Welcome to my blog!

Welcome to my blog! This is my journey, my first steps into the world of fictional writing. This blog is an online journal of sorts, where I share the progress of my work as well as what I have learned along the way. I hope you enjoy your time with me and that my experience may be of some use to you.

Friday, November 24, 2017

Inspiration part 23 - Graffiti

Welcome back,

This article will feature photographs taken earlier this year, and focus on a form of urban art known as graffiti. I discovered this location while out travelling some local trails.

**Please note, that certain areas can be dangerous and one should not travel there alone, or if the area is private property, then permission or supervision may be required. These photos were taken during the day and while in company of friends.**

Graffiti are writing or drawings that have been scribbled, scratched, or painted on a wall or other surface, and range from simple written words to elaborate wall paintings. Spray paint and marker pens have become the most commonly used graffiti materials in modern times. A whole genre of artistic expression is based upon spray paint graffiti styles; it is a rapidly developing art form with many different types and styles.

Graffiti can be used to express underlying social and political messages, or to mark territory of gang-related activities, which is why they are often in plain view of the public. Controversies that surround graffiti continue to create disagreement amongst city officials, law enforcement, and writers who wish to display and appreciate work in public locations. In most countries, marking or painting property without the property owner's permission is considered defacement and vandalism, which is a punishable crime.

Which brings me to the first aspect of graffiti: location. The graffiti in the photos below were taken just off a bike path that passed under a bridge. The bridge itself is a simple urban location, but in these images, you can see how simply adding graffiti completely changes the atmosphere. Keep this in mind when adding this detail in a setting.





    Then we take a look at the graffiti itself. There are virtually hundreds of different styles when it comes to this form of street art; from abstract to photorealistic, from serious to satire. The images below show a lot of abstract art, but is mainly tagging, which is the act of writing one’s pseudonym or ‘’key word’’ used only by the artists, or in some cases, the artists affiliates (i.e. gangs).













Besides their political aspect, graffiti can be inspiration for writing as well. They can the perfect detail in a setting for a variety of stories. Perhaps you are writing an urban fiction (a.k.a. Street lit) that contains a street gang tagging their territory, or graffiti could be a background detail at a murder scene in a mystery, or maybe you could write a story about a troubled youth that expresses themselves through art. Graffiti can be very versatile in writing, and can been used in many different genres.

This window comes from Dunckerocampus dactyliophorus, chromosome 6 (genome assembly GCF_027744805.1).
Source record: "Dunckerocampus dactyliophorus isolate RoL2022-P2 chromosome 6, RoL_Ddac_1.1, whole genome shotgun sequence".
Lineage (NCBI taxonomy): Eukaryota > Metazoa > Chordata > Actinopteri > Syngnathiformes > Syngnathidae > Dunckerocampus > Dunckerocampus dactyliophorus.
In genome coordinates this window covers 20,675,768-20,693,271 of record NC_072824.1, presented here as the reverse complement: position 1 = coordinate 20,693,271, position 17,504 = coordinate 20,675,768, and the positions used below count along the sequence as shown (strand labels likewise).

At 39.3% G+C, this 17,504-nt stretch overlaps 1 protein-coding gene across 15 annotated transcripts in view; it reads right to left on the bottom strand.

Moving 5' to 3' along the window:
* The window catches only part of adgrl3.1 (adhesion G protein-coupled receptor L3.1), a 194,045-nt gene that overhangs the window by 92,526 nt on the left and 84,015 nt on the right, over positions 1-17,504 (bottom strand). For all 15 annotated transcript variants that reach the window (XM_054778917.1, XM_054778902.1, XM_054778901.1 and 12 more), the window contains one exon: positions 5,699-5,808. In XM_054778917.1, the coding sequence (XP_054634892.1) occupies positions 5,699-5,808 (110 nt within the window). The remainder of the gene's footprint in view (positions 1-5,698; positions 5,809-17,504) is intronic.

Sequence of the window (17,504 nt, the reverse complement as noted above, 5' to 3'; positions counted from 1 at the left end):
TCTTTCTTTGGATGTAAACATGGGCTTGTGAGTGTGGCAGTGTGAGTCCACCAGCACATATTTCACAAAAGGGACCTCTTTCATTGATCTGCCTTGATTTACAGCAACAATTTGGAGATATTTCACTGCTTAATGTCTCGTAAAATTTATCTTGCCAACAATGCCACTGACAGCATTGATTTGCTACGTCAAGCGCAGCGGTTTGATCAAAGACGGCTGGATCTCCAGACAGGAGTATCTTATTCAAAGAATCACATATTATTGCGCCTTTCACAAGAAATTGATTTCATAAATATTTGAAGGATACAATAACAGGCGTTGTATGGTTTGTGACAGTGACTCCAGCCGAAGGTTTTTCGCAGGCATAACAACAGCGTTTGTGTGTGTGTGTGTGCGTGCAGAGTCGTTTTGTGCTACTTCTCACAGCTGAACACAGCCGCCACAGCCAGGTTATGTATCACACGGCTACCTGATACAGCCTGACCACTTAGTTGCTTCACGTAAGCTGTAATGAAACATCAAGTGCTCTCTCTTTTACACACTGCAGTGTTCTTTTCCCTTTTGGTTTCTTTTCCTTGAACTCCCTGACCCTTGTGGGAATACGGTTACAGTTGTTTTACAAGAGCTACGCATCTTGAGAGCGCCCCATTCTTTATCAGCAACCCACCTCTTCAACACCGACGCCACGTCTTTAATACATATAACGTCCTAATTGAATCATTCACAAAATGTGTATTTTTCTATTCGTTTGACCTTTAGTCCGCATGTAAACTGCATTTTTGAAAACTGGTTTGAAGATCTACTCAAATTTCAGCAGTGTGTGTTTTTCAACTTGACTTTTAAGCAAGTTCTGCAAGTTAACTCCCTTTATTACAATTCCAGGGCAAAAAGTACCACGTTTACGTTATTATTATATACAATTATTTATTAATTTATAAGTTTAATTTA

Hope you enjoyed today’s exploration. I had a great time, and maybe these images will come in handy for your next story. Remember to always exercise caution while exploring.  

Now get out there and get inspired!


Patrick Osborne

Friday, November 17, 2017

Interview 23 - Mark Alan Smith

Welcome back,
               For this month's interview, we have the pleasure of meeting published author, Mark Alan Smith. I have met Mark on one of the many Facebook writing pages. He has written many different types of publications, both in fiction and nonfiction.

               On to the interview!
Short Bio: Former firefighter, emergency medical technician and corrections officer who also served in the United States Marine Corps. I have authored a variety of articles on a wide range of topics and I’m currently working on several writing projects. These include a non fiction preparedness guide and a fiction/fantasy series titled The Tales of Dohrya. I reside in western Oklahoma and enjoys hunting, cooking and taking part in IDPA pistol matches as I can.

Published Works: Roma Victrix (an alternative history novella) Preparedness The Basics and Beyond, The Tales of Dohrya The Southern War (Book one of a six book series)

Current Projects: I am currently writing 11 full length books and a number of short stories

When did you begin writing?

I started writing Dohrya in high school as well as original poetry and then slowly expanded my writing to included technical articles.

Did you receive any special training or attend a school?


Where do you get your inspiration from?

With the poetry it was a form of therapy, I suffer from depression and the poetry was a form of self therapy. The poems were not dark, quite the opposite in fact, writing helped me to pull myself out of the depression. Writing fiction fantasy (which I was a huge fan of and still am) was an outlet for my creative side.

What is (in your opinion) the most important thing to remember when writing, and why is it so important?

A key piece of advice that a friend of mine gave me years ago that I often remind myself of when I am writing dialogue is that not everyone talks the same. I had a tendency for all my characters to have the same inflection, the same syntax etc. After he told me that it was as if I was suddenly seeing the writing in a whole new light and it really helped me grow as a writer.

What is (in your opinion) the most challenging part of writing, and how do you overcome it?